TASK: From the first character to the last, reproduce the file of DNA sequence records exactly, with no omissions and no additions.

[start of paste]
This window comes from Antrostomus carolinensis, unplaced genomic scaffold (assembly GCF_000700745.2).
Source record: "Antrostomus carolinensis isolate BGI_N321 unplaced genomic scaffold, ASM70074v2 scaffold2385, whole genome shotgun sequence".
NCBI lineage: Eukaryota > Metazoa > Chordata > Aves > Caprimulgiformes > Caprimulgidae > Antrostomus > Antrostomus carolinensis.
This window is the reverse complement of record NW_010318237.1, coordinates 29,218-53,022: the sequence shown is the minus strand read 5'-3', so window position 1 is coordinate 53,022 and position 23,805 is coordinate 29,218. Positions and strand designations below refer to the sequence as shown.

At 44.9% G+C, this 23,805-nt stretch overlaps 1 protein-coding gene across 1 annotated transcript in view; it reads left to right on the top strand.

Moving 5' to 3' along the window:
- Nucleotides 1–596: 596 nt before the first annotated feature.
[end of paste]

This window comes from Antrostomus carolinensis, unplaced genomic scaffold (assembly GCF_000700745.2).
Source record: "Antrostomus carolinensis isolate BGI_N321 unplaced genomic scaffold, ASM70074v2 scaffold2385, whole genome shotgun sequence".
NCBI lineage: Eukaryota > Metazoa > Chordata > Aves > Caprimulgiformes > Caprimulgidae > Antrostomus > Antrostomus carolinensis.
This window is the reverse complement of record NW_010318237.1, coordinates 29,218-53,022: the sequence shown is the minus strand read 5'-3', so window position 1 is coordinate 53,022 and position 23,805 is coordinate 29,218. Positions and strand designations below refer to the sequence as shown.

At 44.9% G+C, this 23,805-nt stretch overlaps 1 protein-coding gene across 1 annotated transcript in view; it reads left to right on the top strand.

Moving 5' to 3' along the window:
- Nucleotides 1–596: 596 nt before the first annotated feature.